Viral video doesn’t show ‘crocodile invasion’ at beach

A viral video is said to show hundreds or thousands of crocodiles gathered on a beach. But they are actually Pantanal caimans in a remote area behaving normally.

A day at the beach interrupted by a swarm of hundreds or thousands of crocodiles emerging from the water and walking onto the sand sounds like a story concocted from someone’s nightmares. But that’s what several people have recently claimed in viral posts on social media sites.

On September 15, Ken Rutowski, a talk radio host, a Video of crocodiles sit on a sandy beach with little space between them. He said the video, which has been viewed more than 10 million times, shows an “invasion” by several hundred thousand crocodiles swarming a Brazilian beach, sending “local people” into a panic.

Another version of this video with the same caption and viewed almost 2 million times, was posted on September 13th. That caption was used again in a version of the video posted to Instagram later that same week.

THE QUESTION

Have hundreds of ‘crocodiles’ panicked ‘local people’ by invading a beach?

THE SOURCES

THE ANSWER

That's wrong.

No, hundreds of crocodiles didn’t panic the “local people” by invading a beach. The animals are actually caimans and the video was shot in a remote region of Brazil that isn’t a popular beach destination.

WHAT WE FOUND

The caption of the viral video is spot on: it was shot in Brazil. But most of the other details in the caption are wrong. The video is from an uninhabited area of ​​a large inland wetland populated by piranhas, far from the Brazilian coast. So there is no local population to panic, especially one that would use this beach. This behavior is not uncommon for caimans, a smaller relative of the crocodiles, which are the actual animals in the video.

“These are yacare caimans in a vast flooded grassland called the Pantanal, found primarily in southern Brazil but also in parts of Paraguay and Bolivia,” wrote Kent Vliet, a crocodile biology researcher at the University of Florida, in an email. “When water is plentiful, these caimans spread across the landscape. But in times of drought, they congregate in large numbers wherever there is water. These animals bask on the shore to keep their bodies warm. This region has been suffering from extreme drought conditions for several years.”

A longer version of the viral video was previously posted on August 25 on YouTube and Instagram, both of which locate the video in the Pantanal, which according to the World Wildlife Fund (WWF) is the world’s largest tropical wetland in the Brazilian state of Mato Grosso do Sul. WWF says flood water fills the Pantanal between October and March — the summer months in that region — and then slowly drains during the winter months.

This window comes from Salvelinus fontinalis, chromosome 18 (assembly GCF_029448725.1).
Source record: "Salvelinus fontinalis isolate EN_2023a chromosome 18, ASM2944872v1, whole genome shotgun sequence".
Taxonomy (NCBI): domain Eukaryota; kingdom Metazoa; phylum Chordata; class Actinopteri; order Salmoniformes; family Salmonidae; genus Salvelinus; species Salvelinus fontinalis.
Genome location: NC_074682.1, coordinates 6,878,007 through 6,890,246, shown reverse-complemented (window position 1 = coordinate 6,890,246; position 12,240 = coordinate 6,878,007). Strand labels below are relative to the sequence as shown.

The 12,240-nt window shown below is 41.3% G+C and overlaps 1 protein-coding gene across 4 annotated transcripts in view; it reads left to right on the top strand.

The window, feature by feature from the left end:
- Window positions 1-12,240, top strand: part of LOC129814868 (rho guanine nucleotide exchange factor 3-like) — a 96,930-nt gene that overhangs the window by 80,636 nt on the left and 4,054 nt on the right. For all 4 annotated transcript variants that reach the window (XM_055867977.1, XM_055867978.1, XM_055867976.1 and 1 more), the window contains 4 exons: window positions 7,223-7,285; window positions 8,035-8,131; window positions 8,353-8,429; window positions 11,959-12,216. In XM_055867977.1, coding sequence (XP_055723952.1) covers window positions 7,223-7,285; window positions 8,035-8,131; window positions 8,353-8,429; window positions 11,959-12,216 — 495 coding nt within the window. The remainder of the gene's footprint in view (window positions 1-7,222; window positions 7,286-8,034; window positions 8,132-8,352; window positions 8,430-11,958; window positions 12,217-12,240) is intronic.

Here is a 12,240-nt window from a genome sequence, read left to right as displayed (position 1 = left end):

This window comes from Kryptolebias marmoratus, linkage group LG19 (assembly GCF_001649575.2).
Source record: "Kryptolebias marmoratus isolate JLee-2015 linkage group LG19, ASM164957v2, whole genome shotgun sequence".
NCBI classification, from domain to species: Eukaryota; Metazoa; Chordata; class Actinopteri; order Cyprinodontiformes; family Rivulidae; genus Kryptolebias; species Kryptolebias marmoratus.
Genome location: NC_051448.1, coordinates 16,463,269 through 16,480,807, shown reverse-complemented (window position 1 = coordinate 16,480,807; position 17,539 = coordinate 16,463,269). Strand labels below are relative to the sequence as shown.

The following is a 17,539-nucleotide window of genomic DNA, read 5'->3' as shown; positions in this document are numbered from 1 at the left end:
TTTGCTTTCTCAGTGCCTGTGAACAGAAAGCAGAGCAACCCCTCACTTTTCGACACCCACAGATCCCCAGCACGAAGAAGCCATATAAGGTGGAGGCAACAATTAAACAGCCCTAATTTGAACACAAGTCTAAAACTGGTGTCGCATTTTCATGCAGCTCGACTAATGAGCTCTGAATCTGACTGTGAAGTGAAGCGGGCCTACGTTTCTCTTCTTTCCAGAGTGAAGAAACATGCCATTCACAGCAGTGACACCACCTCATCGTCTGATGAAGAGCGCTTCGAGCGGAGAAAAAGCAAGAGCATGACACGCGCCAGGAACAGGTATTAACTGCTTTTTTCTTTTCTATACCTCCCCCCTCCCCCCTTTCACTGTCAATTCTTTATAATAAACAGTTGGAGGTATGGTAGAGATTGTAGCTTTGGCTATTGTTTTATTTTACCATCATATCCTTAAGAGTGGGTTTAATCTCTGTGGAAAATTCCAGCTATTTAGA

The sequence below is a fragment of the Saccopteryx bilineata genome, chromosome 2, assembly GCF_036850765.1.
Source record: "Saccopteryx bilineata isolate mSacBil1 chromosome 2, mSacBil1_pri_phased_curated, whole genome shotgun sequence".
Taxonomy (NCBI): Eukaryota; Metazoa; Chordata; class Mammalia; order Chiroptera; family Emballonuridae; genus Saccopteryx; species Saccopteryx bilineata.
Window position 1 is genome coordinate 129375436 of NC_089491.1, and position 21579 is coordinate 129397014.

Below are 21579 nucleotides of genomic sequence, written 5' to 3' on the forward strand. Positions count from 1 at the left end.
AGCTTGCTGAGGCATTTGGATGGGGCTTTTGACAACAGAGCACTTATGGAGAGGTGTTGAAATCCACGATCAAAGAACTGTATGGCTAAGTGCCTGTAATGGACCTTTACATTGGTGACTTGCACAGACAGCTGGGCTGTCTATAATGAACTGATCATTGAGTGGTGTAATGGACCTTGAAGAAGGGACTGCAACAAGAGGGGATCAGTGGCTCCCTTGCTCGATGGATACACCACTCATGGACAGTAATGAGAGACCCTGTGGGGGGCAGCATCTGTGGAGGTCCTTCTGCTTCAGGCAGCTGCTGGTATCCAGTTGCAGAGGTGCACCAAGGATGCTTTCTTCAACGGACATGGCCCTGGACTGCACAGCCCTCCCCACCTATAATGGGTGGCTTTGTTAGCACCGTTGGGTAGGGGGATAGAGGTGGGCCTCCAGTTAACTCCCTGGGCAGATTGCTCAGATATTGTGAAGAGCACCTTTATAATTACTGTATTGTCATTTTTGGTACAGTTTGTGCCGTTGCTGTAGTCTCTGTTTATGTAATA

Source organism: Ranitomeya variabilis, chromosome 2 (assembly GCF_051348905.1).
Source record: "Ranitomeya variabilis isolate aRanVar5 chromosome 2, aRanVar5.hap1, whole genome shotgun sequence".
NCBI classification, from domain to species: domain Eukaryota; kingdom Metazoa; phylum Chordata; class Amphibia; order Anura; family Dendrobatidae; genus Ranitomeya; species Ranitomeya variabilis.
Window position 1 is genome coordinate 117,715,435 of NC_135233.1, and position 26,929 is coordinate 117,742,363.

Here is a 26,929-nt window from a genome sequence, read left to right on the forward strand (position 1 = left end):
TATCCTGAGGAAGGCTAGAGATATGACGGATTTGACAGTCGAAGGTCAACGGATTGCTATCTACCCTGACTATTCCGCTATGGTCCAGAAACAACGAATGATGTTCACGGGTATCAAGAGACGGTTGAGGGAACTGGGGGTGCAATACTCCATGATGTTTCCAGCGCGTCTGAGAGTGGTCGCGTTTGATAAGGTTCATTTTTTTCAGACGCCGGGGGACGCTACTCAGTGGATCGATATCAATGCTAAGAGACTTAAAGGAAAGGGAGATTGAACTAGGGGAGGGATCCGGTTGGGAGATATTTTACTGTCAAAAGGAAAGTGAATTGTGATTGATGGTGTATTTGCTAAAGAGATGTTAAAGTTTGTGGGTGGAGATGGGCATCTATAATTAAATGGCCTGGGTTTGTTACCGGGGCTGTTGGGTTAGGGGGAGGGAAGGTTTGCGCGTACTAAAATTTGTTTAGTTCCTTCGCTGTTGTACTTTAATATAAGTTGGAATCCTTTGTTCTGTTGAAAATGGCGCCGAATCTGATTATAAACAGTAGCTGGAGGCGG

The title and description of the YouTube video further narrows the location down to the Nabileque River, a small river that flows through the Pantanal and into the Paraguay River on Brazil’s border with Paraguay.

But the original, longer version of the viral video also reveals a detail to pinpoint the video’s location. At the end of the original video, in a snippet of the version that went viral, the camera pans to the right just enough to see that it was shot from a wooden bridge over the river.

Back in 2016, a newspaper from the nearest major city in the area ran a short news article that contained an image of a wooden bridge spanning the Nabileque River. The bridge appears to be the same as the last second of the original video. The only major difference is that the bridge from the news article doesn’t have the fencing of the bridge from the video, but these were probably added later when the news article wrote in Portuguese that the bridge was closed for repairs.

The story went that the bridge was at the 42 km mark of a road called MS-195. This information was echoed by a government statement and another news item from the Pantanal region.

On Google Maps, MS-195 crosses the river about 42 km after the start of the road. It was on this remote bridge that video of the caimans would have been taken.

No towns or even communities are visible on Google Maps along the entire MS-195, which means that this river beach is at least 42 km or 26 miles from the nearest settlement.

A Sept. 1 Instagram video posted by someone currently in the Nabileque floodplain region of Pantacal showed an almost identical scene of caimans huddled on a riverbank beach. Videos from earlier in 2022 and 2020 show caimans congregating on shores elsewhere in the Pantanal, and a photographer for National Geographic snapped a picture of a school of caimans in shallow waters somewhere in the Pantanal in 2016.

Both the WWF and Pantanal Escapes say there are an estimated 10 million caimans in the Pantanal, with Pantanal Escapes adding that they are “well visible in significant numbers around lakes and along river banks” in the region.

“Despite its toothy appearance, the species is usually quite shy. It’s common to see people approaching them and even swimming in the same water with them,” says Pantanal Escapes. “In fact, the Pantanal has to be one of the few places where the sight of these reptiles is taken as a positive sign by swimmers… as they keep piranha numbers down. Nevertheless, caution is advised, since [caimans] can become aggressive.”

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Alley Einstein

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